Introduction: Previous studies have demonstrated early-career James Cook University (JCU) medical graduates are more likely to practise in regional, rural and remote areas than other Australian medical practitioners. This study investigates whether these non-metropolitan practice location outcomes continue into mid-career, and identifies the key underlying demographic, selection process, curriculum and postgraduate training factors associated with JCU graduates choosing to currently practise in regional, rural and remote areas of Australia.
Method: This study used the JCU medical school’s graduate tracking database to identify 2019 Australian practice location data for 931 JCU medical graduates across postgraduate years (PGY) 5-14. This data was sourced primarily from the Australian Health Practitioner Regulation Agency, and then categorized into Modified Monash Model (MMM) rurality classifications using the Department of Health’s ‘DoctorConnect’ website. For these mid-career (PGY5 to 14) cohorts, multinominal logistic regression was undertaken to identify specific demographic, selection process, undergraduate training and postgraduate career variables found to be associated with a 2019 practice location in a regional city (MMM2), large to small rural town (MMM3-5), or remote community (MMM6-7). Additional multinominal logistic regression analysis was then used to determine the key independent predictors of mid-career JCU medical graduates working in regional cities (MMM2), rural towns (MMM3-5), and remote communities (MMM6-7) in 2019.
Results: Around one-third of mid-career (PGY5 to 14) JCU medical graduates were working in regional cities during 2019, mostly in north Queensland, with a further 14% in rural towns and 3% in remote communities. These first 10 cohorts were undertaking careers in General Practice (n=300, 33%), as a Sub-Specialist (n=217, 24%), Rural Generalism (n=96, 11%), as a Generalist Specialist (n=87, 10%), or as a hospital non-specialist (n=200, 22%). Key statistically significant, independent predictors of JCU MBBS graduates practising in MMM3-5 and MMM6-7 locations in 2019 were, respectively: being awarded a rurally-bonded Australian government undergraduate ‘MRBS’ scholarship (p=0.004; POR=3.5, and p=0.017; POR=7.3); graduation from the JCU postgraduate general practice (GP) training program ‘JCU GP Training’ (p=0.002; POR=3.9, and p<0.001; POR=20.1); and internship training in a hospital located in a regional city (p=0.003; POR=2.4, and p=0.049; POR=4.3) or in a rural or remote town (p=0.033; POR=5.0, and p=0.002; POR=54.6). JCU MBBS graduates practising in MMM3-5 locations was also predicted by a rural hometown at application to the medical school (p=0.021; POR=2.5), and choosing a career in General Practice (p<0.001; POR=4.4) or in Rural Generalism (p<0.001, POR=26.4); while JCU MBBS graduates practising in MMM6-7 locations was also predicted by undertaking an extended 20- or 35-week undergraduate rural placement during Year 6 (p=0.014; POR=8.9).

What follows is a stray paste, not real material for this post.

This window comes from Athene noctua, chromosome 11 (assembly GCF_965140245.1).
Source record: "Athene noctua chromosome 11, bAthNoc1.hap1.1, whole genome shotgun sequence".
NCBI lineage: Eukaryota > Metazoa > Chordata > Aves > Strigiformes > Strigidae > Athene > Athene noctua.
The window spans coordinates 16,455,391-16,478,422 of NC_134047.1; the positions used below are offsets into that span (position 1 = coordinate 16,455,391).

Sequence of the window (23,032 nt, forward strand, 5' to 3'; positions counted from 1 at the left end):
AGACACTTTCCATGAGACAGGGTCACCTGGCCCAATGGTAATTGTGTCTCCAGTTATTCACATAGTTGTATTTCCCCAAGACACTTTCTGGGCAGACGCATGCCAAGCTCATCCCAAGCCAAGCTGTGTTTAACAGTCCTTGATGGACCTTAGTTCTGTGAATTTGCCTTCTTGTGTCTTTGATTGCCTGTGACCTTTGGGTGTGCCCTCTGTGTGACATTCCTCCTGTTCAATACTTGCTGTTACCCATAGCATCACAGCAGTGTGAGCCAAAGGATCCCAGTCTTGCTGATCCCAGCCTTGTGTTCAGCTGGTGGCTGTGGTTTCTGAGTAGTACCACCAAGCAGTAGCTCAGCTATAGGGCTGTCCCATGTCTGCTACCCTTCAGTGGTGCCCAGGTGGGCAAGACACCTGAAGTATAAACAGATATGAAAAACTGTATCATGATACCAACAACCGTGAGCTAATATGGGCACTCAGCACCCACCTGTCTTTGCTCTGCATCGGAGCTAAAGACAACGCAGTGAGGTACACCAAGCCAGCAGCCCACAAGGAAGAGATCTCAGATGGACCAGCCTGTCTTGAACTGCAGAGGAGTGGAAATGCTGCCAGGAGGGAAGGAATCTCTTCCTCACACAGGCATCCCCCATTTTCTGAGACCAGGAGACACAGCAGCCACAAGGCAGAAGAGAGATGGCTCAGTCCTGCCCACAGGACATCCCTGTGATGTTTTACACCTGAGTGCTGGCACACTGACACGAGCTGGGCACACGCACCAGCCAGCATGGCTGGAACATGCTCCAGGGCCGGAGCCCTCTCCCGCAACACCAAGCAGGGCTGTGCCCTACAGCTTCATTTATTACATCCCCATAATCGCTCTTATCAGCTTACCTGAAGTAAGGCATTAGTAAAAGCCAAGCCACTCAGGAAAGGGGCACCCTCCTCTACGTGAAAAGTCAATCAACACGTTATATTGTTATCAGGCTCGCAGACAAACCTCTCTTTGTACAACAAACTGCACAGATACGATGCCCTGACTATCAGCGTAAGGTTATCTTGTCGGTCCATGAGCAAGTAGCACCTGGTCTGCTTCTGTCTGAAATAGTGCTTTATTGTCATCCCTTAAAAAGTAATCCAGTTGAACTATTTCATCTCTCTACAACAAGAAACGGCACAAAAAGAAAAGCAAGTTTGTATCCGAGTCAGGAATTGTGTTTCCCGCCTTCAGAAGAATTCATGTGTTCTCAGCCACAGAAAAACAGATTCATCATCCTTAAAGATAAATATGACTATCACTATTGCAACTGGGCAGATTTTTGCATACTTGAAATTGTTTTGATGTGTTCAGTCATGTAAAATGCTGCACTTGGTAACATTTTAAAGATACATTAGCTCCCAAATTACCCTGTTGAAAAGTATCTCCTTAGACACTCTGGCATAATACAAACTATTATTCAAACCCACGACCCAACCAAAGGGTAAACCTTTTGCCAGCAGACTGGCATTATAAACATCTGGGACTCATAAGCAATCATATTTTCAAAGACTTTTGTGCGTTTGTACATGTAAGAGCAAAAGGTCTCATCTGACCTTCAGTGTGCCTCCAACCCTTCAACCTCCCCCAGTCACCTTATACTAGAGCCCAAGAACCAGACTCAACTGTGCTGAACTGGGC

Conclusions: The findings show positive outcomes from the first 10 cohorts of JCU medical graduates for regional Queensland cities, with a significantly higher proportion of mid-career graduates practising in regional areas of Queensland than the percentage of the overall Queensland population. The proportion of JCU medical graduates practising in smaller regional and remote towns is similar to the overall Queensland population. The recent establishment of the postgraduate JCU GP Training program for vocational generalist medicine training and the North Queensland Regional Training Hubs for building local specialist training pathways should further strengthen the retention and recruitment of JCU and other medical graduates across the northern Australia region.